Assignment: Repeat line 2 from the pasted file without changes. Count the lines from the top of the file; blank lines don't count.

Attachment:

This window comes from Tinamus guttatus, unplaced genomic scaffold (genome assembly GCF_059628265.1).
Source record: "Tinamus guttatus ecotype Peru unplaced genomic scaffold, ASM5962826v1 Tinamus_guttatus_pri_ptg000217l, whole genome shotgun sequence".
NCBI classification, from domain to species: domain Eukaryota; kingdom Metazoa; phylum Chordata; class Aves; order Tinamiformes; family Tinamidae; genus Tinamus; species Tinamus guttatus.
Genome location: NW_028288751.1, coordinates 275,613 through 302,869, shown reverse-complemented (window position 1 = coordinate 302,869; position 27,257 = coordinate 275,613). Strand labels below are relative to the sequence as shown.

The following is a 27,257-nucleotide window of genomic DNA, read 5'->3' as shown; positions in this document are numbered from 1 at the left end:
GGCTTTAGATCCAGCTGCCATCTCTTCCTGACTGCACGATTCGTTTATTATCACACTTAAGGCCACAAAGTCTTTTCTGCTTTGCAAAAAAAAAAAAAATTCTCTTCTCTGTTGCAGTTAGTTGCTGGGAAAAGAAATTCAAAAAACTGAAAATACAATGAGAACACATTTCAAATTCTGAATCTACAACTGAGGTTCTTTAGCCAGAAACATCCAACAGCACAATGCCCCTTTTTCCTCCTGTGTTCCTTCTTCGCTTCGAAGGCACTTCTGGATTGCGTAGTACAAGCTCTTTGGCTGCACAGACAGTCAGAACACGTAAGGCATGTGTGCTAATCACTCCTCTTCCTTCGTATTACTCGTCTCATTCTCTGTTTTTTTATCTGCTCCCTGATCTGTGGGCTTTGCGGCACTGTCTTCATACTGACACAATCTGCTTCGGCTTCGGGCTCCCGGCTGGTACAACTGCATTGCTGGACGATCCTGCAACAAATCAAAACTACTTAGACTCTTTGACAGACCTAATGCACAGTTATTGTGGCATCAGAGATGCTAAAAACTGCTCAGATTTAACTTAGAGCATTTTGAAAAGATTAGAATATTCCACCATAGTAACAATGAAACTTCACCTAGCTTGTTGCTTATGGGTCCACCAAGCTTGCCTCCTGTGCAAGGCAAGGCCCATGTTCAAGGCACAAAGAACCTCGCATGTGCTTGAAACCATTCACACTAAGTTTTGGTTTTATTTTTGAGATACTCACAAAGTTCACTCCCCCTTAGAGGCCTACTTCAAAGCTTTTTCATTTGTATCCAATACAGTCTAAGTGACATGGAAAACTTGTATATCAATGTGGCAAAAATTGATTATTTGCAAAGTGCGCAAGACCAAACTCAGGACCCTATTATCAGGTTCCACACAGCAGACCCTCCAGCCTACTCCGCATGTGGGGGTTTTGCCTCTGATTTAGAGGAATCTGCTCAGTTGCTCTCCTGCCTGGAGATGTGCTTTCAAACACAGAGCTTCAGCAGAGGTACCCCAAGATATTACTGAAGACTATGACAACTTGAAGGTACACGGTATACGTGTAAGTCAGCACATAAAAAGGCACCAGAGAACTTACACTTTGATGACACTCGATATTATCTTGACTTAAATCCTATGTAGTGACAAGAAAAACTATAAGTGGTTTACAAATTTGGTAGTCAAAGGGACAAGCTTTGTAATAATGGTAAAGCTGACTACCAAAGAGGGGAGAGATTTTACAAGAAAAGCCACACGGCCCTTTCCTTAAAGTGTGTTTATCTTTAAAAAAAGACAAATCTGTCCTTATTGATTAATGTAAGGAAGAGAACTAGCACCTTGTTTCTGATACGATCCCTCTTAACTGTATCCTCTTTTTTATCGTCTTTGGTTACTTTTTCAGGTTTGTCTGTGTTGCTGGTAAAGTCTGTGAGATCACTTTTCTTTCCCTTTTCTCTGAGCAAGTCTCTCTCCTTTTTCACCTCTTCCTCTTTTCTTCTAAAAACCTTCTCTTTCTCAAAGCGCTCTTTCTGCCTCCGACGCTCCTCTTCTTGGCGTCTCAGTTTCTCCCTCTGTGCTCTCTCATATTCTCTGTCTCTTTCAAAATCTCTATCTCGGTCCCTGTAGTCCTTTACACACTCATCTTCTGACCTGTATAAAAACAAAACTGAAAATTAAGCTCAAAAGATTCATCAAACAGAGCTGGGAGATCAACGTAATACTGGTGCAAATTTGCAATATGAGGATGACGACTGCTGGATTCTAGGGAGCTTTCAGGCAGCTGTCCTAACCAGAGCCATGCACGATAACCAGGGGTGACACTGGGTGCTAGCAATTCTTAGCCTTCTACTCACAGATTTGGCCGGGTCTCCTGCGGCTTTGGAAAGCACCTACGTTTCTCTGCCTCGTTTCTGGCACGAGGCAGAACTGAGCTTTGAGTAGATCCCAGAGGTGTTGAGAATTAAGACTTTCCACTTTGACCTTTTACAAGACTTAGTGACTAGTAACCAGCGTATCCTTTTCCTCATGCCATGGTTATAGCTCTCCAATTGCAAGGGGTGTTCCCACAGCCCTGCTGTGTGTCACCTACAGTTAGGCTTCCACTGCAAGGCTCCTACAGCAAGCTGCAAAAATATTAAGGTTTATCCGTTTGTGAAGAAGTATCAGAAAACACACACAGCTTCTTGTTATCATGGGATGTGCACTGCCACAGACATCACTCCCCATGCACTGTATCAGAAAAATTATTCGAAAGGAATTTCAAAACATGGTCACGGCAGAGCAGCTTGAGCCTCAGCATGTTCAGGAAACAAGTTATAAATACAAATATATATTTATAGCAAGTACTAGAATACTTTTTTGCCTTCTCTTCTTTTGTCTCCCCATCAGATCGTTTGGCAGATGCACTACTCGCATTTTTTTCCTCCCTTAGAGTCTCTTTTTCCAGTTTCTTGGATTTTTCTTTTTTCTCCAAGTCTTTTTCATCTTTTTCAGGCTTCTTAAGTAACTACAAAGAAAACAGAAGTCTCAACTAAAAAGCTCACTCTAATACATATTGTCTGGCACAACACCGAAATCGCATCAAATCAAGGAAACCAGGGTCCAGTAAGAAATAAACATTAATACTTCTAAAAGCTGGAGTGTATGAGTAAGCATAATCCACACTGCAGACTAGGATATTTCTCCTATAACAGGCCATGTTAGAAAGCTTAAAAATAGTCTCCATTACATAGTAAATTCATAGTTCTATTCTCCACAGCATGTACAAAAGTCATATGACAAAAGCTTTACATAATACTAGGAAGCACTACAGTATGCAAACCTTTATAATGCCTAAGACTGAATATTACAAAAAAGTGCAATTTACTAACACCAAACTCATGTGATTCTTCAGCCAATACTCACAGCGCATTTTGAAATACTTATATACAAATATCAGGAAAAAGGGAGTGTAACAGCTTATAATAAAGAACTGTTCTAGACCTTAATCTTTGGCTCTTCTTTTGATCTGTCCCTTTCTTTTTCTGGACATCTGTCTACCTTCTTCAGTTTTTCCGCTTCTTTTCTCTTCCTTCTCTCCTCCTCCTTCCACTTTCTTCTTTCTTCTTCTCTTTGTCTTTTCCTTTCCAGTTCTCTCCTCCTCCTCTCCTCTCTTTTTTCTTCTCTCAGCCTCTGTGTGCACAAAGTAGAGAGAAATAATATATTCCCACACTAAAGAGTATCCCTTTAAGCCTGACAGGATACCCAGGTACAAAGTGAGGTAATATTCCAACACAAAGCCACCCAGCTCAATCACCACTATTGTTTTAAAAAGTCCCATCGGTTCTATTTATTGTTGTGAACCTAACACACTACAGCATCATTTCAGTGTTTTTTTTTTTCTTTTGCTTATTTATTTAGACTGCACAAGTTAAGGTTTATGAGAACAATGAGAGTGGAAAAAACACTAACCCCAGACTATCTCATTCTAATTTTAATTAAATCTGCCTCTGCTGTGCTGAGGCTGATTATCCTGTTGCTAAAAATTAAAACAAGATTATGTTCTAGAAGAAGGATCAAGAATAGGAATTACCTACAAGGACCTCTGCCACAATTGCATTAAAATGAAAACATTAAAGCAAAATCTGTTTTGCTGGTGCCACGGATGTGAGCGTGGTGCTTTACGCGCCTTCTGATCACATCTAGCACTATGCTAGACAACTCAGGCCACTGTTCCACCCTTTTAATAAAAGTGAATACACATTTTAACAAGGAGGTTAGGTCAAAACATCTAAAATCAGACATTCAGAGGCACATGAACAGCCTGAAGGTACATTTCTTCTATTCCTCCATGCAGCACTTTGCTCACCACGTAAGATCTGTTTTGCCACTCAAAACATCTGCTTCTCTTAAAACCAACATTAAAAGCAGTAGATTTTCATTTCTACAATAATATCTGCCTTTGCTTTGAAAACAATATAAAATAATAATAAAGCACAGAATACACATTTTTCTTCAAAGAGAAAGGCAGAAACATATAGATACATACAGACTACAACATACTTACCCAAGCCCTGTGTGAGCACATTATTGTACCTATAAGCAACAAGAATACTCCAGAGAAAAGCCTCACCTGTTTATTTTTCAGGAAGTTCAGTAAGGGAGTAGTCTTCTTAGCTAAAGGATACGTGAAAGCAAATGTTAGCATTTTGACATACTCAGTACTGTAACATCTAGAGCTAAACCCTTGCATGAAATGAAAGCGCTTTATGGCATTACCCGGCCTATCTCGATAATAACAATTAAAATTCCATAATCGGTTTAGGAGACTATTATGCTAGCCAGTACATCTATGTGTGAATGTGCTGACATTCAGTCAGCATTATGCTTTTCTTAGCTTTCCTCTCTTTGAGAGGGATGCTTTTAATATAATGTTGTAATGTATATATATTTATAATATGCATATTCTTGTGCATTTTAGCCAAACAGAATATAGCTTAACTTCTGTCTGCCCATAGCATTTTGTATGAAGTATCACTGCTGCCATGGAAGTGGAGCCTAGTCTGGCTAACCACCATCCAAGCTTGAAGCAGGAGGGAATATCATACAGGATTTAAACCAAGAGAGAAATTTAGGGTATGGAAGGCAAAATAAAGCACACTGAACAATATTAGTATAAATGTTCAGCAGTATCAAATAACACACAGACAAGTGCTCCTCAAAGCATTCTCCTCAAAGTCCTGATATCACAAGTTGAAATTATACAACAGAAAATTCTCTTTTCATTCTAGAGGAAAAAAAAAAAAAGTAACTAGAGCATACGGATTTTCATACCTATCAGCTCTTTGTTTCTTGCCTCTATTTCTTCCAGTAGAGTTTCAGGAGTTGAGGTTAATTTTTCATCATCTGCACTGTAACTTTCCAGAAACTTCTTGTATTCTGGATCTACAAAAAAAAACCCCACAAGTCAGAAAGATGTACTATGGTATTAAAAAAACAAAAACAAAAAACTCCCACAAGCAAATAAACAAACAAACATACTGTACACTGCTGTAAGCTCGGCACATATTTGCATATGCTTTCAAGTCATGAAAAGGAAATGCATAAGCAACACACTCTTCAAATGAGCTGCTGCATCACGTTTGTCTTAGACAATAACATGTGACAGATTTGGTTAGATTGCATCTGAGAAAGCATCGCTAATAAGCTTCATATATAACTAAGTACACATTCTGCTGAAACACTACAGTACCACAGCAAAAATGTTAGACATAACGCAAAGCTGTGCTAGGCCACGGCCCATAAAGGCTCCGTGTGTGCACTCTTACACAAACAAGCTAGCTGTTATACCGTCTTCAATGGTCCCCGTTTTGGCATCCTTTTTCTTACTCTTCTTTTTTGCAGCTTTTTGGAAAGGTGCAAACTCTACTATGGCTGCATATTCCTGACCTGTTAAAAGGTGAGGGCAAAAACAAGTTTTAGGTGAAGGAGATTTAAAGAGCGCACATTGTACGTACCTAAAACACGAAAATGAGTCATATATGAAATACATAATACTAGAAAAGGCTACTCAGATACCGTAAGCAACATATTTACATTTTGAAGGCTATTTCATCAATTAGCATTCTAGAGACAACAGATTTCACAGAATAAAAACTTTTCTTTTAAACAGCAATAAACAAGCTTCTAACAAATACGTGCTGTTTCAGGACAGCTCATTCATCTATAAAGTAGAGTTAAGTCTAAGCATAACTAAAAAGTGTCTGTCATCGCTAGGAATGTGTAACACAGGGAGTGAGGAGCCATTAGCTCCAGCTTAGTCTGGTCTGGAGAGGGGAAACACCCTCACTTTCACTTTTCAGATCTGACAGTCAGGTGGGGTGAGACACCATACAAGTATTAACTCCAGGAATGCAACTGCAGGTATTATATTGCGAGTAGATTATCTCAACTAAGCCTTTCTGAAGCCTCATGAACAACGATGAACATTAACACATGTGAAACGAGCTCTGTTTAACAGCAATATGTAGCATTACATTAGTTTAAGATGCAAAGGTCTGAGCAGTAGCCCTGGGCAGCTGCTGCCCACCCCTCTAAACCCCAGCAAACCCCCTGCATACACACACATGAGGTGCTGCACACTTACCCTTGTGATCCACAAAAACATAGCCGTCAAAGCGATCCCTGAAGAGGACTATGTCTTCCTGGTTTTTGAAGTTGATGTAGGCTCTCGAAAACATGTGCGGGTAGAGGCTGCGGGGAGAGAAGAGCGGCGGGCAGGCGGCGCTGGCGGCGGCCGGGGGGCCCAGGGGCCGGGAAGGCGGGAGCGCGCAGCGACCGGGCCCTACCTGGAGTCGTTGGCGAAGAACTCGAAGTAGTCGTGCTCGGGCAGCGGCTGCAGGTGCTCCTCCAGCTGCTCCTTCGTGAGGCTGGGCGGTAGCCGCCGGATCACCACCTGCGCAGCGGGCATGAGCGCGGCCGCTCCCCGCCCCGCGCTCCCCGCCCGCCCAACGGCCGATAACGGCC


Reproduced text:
Source record: "Tinamus guttatus ecotype Peru unplaced genomic scaffold, ASM5962826v1 Tinamus_guttatus_pri_ptg000217l, whole genome shotgun sequence".